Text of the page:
Can’t get enough of Phillip Glass? Here’s a minute-by minute account of ‘Einstein on the Beach,’ now onstage at the Brooklyn Academy of Music.
6:56 p.m.: I’m in my seat in the big hall at BAM. The house lights are still up and people are milling about and talking, but that recognizable three-note “Einstein” bass line (la, sol, do) is already playing, and there are two women — one black, one white, both tall and thin with short hair — sitting in chairs stage left. They’re wearing high-waisted gray trousers, black suspenders, white short-sleeve button down shirts, black converse sneakers and wristwatches. They have exceedingly good posture.
7:02: The hall is not yet two-thirds full. How will we know when the show “starts”? The two women are saying words and numbers I can’t quite hear over the din of the crowd, and one has her fingertips on the tabletop in front of her. La, sol, do. That lowest note is so low it shakes the floor.
7:04: A guy in a hat who looks rather like Paul Simon strides up to an usher and takes his seat a few rows ahead of me. He is with a boy who looks to be 12 or 13. Does Paul Simon have grandchildren?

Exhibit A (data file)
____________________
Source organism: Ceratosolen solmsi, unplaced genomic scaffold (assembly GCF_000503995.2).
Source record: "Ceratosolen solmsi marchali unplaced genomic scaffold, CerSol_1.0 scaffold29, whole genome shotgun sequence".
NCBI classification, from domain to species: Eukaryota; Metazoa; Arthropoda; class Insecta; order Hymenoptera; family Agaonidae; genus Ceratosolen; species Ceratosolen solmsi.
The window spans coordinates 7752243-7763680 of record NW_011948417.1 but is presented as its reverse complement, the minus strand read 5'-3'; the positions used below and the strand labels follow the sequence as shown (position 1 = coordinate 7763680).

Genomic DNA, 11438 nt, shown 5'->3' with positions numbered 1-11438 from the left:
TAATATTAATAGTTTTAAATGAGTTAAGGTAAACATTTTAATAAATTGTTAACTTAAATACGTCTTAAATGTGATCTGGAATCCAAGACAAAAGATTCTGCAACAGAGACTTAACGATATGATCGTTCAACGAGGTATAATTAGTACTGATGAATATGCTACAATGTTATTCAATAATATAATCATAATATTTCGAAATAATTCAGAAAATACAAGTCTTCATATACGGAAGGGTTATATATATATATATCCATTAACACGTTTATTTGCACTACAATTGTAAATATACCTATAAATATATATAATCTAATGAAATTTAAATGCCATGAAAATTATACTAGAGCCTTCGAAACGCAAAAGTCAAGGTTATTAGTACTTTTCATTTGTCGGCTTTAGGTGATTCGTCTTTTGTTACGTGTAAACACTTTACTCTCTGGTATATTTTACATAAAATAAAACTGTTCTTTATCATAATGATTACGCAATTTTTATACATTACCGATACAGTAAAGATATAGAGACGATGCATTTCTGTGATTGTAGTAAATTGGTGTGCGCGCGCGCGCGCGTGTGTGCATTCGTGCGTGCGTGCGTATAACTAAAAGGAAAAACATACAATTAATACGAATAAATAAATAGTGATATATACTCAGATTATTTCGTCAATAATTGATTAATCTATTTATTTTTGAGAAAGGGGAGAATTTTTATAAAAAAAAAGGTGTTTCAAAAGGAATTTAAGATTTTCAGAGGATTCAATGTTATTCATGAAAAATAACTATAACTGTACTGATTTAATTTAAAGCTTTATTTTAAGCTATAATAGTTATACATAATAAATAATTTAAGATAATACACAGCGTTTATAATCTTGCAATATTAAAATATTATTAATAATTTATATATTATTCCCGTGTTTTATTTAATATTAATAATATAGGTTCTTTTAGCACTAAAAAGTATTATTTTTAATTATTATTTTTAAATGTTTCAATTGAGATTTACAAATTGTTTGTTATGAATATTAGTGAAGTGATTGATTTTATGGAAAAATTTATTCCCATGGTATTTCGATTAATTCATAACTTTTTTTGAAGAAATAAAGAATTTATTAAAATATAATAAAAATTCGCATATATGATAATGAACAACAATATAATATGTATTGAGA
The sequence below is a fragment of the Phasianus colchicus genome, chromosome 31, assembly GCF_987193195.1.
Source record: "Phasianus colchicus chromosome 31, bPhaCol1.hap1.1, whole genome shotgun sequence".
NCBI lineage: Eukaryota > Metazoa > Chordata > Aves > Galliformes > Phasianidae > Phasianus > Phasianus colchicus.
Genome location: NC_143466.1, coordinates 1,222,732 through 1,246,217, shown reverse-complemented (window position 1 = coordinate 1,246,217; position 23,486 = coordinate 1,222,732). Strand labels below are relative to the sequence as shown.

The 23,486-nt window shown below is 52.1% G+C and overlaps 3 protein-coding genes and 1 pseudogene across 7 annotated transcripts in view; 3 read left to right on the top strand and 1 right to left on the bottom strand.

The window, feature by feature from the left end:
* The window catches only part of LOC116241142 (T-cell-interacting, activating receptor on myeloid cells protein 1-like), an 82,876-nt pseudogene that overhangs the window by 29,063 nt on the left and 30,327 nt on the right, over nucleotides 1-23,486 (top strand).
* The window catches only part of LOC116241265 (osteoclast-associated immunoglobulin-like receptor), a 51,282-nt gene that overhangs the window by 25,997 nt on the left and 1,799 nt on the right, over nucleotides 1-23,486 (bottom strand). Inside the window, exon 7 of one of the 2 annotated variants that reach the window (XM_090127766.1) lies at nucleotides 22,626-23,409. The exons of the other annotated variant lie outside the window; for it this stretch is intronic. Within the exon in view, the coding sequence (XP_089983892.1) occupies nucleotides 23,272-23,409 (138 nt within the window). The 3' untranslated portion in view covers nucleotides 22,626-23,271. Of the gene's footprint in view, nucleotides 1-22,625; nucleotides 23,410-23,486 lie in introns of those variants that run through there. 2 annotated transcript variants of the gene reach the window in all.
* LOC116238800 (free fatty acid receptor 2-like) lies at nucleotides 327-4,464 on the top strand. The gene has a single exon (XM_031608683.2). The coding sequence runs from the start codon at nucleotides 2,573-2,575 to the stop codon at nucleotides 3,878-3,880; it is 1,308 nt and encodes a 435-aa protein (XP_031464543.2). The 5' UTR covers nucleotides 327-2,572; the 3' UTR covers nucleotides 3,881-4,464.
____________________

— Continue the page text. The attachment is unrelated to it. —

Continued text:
7:06: The women are now holding their hands a few inches above the tabletops and moving their fingers as if operating an imaginary computer. Or telegraph. Folks are crawling over one another to get to their seats. A jovial man in the row ahead exclaims, “They say you can come and go, but I don’t think it’s going to be so easy!” He has a point. I’m thirsty. I wish I’d refilled my water bottle. To my right is the aisle seat. I hope it stays empty.
7:08: More people in the trousers-and-suspenders getup have appeared in the orchestra pit, stage left. When did that happen?
7:12: The trousers-and-suspenders people (the chorus?) have started singing! “1-2-3-4-5-6-7-8.” They have long, thin drawn-on eyebrows. Some are moving their hands like the other two women. I read somewhere that this is supposed to be a pantomime of counting on an abacus, but I still think it looks more like everyone is clicking on an imaginary computer mouse.
7:14: I think the house lights have gone down. I still can only catch snatches of what the two women are saying: “red ball, blue ball, two black-and-white balls.” Everyone in the chorus looks so darn happy. Are they? Is it super fun to sing a string of numbers, or does the score indicate that they must smile?
7:16: The men are now singing along with that bass line, “La, sol, do.” One guy moves his arms like he’s steering the big wheel of a bus. A painting of a boy (Einstein?) descends. I have to stand up to let a couple get to the two seats to my left. A man with the sniffles plops down in the aisle seat to my right. He peers over my shoulder at my notes.